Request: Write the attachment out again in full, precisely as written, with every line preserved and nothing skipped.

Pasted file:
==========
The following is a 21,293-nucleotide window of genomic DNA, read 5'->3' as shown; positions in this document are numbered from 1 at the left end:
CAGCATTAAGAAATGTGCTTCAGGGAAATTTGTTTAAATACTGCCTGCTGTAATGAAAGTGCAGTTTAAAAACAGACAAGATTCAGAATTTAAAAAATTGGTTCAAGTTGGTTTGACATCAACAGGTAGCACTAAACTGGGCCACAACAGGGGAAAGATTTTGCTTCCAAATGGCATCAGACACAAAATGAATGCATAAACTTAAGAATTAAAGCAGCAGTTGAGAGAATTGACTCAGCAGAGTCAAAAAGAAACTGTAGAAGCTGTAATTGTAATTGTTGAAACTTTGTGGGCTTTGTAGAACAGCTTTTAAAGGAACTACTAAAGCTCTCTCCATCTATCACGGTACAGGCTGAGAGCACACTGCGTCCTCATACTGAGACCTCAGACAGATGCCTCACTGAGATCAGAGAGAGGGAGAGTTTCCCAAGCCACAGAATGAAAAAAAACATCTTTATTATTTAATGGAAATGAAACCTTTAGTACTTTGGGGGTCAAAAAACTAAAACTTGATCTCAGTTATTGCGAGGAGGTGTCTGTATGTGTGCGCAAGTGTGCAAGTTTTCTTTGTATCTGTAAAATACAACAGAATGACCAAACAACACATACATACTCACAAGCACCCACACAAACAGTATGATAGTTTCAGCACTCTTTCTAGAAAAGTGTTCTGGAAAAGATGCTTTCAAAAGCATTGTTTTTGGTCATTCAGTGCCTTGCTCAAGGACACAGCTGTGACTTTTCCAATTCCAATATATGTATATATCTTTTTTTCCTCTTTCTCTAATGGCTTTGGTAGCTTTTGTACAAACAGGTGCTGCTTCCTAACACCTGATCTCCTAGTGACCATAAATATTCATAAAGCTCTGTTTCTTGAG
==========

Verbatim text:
The following is a 21,293-nucleotide window of genomic DNA, read 5'->3' as shown; positions in this document are numbered from 1 at the left end:
CAGCATTAAGAAATGTGCTTCAGGGAAATTTGTTTAAATACTGCCTGCTGTAATGAAAGTGCAGTTTAAAAACAGACAAGATTCAGAATTTAAAAAATTGGTTCAAGTTGGTTTGACATCAACAGGTAGCACTAAACTGGGCCACAACAGGGGAAAGATTTTGCTTCCAAATGGCATCAGACACAAAATGAATGCATAAACTTAAGAATTAAAGCAGCAGTTGAGAGAATTGACTCAGCAGAGTCAAAAAGAAACTGTAGAAGCTGTAATTGTAATTGTTGAAACTTTGTGGGCTTTGTAGAACAGCTTTTAAAGGAACTACTAAAGCTCTCTCCATCTATCACGGTACAGGCTGAGAGCACACTGCGTCCTCATACTGAGACCTCAGACAGATGCCTCACTGAGATCAGAGAGAGGGAGAGTTTCCCAAGCCACAGAATGAAAAAAAACATCTTTATTATTTAATGGAAATGAAACCTTTAGTACTTTGGGGGTCAAAAAACTAAAACTTGATCTCAGTTATTGCGAGGAGGTGTCTGTATGTGTGCGCAAGTGTGCAAGTTTTCTTTGTATCTGTAAAATACAACAGAATGACCAAACAACACATACATACTCACAAGCACCCACACAAACAGTATGATAGTTTCAGCACTCTTTCTAGAAAAGTGTTCTGGAAAAGATGCTTTCAAAAGCATTGTTTTTGGTCATTCAGTGCCTTGCTCAAGGACACAGCTGTGACTTTTCCAATTCCAATATATGTATATATCTTTTTTTCCTCTTTCTCTAATGGCTTTGGTAGCTTTTGTACAAACAGGTGCTGCTTCCTAACACCTGATCTCCTAGTGACCATAAATATTCATAAAGCTCTGTTTCTTGAG